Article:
The United States Bureau of Labor Statistics reported that the average annual salary for a photographer was just over $42,000 last year. The average hourly wage was $20.50. So, what about the lucky ducks in the 90th percentile income bracket? They’re taking home just over $76,000 per year.
Consider this: You’re a salesperson. No matter who you are, no matter your job title. By human nature, you work in sales. Everyday, it’s estimated that we make 35,000 decisions. With every decision, there is a selling point. The art of making money is no different than pitching the best spot for dinner to your girlfriend. You have better practice than you think. You just need a little dose of confidence and a few steady pointers.
- Now that you’re a salesperson, know your pitch. How much experience do you have? How much is your equipment worth? How will the client benefit from your work? For how long? Your value proposition should always come first. Secondly, ask the client about their budget! You already described your value, let them decide the price. If you feel lowballed, don’t be afraid to negotiate. However, keep in mind that accepting a job with a joyful attitude is better than whining with no job at all.
- Make the investment that determines your worth. Are you tired of shooting graduation pictures and headshots? Do you think you’re worth someone giving you a better opportunity? Make your own opportunity. Design a shoot, as if it were a real campaign for a brand. If you want someone to invest in you, invest in yourself first. Then you’ll really know what you’re worth.
- Money doesn’t grow on trees, so find your people. Decide that your goal in life is to make a lot of friends. We’re all working toward something and we need each other to get there. Reach out to anyone and everyone. Do not underestimate social media, your parent’s friends, or your local barista. Don’t be afraid to ask for a favor. That being said, no one likes to be used. Offer to help someone with a connection through The Hub, or find a way to pay it forward.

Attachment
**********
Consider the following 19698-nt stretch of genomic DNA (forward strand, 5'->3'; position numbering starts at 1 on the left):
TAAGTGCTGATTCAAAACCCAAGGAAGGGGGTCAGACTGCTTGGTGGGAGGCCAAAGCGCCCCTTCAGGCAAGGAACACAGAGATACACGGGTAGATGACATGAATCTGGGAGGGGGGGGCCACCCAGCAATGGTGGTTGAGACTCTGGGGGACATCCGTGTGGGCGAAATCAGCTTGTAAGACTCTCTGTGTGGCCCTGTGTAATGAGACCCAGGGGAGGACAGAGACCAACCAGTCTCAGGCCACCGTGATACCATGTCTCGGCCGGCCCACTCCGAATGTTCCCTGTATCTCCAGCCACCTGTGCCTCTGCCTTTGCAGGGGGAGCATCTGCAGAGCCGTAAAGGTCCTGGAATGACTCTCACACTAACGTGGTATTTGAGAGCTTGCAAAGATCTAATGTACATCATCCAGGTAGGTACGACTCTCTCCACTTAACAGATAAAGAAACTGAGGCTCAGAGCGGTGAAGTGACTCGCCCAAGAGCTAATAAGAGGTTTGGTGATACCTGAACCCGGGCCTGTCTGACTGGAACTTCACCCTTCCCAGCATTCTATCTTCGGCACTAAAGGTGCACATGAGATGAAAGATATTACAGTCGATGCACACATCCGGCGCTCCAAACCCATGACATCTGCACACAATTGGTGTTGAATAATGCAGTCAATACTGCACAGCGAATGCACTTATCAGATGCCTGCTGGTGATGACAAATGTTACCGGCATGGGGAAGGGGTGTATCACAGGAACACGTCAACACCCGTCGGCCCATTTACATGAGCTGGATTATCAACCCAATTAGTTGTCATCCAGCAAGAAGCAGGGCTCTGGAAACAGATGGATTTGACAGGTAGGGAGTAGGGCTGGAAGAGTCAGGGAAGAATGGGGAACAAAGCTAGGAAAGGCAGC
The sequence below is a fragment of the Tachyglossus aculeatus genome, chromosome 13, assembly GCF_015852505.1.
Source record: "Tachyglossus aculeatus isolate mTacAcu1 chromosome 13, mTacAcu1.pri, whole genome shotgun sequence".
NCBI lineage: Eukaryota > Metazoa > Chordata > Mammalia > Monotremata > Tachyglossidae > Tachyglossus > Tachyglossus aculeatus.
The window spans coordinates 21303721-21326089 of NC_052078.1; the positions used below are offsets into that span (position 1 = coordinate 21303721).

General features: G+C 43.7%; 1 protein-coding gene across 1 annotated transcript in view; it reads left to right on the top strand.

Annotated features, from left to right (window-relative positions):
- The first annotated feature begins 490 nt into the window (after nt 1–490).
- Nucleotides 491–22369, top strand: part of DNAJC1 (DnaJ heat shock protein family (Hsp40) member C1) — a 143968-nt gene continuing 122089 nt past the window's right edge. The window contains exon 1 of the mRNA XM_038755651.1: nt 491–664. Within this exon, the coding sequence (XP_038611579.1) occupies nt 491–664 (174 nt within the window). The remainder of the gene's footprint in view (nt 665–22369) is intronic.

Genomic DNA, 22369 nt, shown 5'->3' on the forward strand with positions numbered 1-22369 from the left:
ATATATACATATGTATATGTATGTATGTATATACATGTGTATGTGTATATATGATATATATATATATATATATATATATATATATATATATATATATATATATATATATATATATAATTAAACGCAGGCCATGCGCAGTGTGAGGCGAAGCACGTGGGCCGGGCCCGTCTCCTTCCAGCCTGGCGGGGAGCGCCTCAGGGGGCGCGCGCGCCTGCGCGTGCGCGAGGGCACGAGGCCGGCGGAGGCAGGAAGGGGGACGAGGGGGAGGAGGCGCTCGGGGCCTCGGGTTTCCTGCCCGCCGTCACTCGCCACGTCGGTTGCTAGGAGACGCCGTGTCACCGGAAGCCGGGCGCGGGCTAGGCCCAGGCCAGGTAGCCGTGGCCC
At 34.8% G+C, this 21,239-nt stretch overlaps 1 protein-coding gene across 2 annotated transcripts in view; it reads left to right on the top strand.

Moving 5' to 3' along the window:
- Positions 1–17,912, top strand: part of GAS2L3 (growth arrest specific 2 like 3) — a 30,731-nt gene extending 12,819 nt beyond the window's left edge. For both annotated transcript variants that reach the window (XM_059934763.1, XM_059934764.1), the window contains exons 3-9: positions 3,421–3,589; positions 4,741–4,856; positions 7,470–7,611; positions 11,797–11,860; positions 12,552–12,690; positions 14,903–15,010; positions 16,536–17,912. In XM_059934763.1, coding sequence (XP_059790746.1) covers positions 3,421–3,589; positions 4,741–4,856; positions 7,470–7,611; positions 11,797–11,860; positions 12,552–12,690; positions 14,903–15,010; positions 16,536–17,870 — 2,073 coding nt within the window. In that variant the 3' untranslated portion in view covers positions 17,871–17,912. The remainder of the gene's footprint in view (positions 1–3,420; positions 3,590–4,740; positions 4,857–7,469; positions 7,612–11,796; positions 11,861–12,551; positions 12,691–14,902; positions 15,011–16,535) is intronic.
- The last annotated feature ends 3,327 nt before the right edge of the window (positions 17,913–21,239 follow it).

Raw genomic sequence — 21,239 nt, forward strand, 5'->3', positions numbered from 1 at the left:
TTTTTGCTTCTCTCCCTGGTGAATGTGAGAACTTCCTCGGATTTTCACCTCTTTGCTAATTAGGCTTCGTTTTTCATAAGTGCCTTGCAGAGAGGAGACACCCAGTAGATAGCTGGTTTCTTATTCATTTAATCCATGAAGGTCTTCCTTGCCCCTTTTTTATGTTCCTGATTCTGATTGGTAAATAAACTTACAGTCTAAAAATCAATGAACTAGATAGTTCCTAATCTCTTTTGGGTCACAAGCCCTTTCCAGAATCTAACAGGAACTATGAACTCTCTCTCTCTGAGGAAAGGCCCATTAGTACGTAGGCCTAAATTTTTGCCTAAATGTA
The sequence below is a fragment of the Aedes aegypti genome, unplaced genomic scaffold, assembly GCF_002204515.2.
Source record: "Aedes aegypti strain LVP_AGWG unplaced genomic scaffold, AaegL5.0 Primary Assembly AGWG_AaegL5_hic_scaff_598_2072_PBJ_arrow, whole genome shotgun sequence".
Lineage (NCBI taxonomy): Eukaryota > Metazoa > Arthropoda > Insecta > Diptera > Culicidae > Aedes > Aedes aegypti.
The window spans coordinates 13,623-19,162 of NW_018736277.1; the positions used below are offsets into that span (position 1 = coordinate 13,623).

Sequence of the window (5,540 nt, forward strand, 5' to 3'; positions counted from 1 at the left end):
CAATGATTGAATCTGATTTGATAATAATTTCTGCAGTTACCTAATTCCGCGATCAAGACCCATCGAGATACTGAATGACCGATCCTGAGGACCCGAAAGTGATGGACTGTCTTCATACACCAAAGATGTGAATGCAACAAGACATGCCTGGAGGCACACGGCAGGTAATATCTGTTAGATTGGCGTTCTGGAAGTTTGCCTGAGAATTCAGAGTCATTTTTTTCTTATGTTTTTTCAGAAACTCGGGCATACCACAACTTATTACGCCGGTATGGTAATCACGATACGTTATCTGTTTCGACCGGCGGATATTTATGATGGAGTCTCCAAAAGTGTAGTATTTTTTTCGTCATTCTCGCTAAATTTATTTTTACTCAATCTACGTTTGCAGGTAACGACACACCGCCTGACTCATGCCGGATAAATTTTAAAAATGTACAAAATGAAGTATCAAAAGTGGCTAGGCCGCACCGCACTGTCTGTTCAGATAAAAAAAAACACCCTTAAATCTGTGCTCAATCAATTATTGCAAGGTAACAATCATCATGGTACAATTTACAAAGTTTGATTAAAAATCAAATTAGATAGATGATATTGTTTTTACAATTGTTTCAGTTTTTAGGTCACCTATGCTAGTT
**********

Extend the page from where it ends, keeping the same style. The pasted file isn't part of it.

- If a job is there, claim it. Even if it’s not the job you want, book it. Even if it’s not the pay you want, take it. Getting paid for your skill, no matter how you’re applying it, gives you credibility and a chance to practice. Every opportunity has something to offer, so push your ego out of the way. Until you’re making bank at what you love, just decide you’re going to be a “yes” and “thank you” person. Even then, there’s always something to be taught and therefore something to learn.
The art of making money at photography, believe it or not, doesn’t involve a Ponzi scheme or a hand-out. Making money is about validating your inner salesman, hustling for your worth, fostering authentic relationships, and stepping into every opportunity with a mindset of servitude. If you find yourself broke, you probably need an attitude adjustment, new connections, or a new career.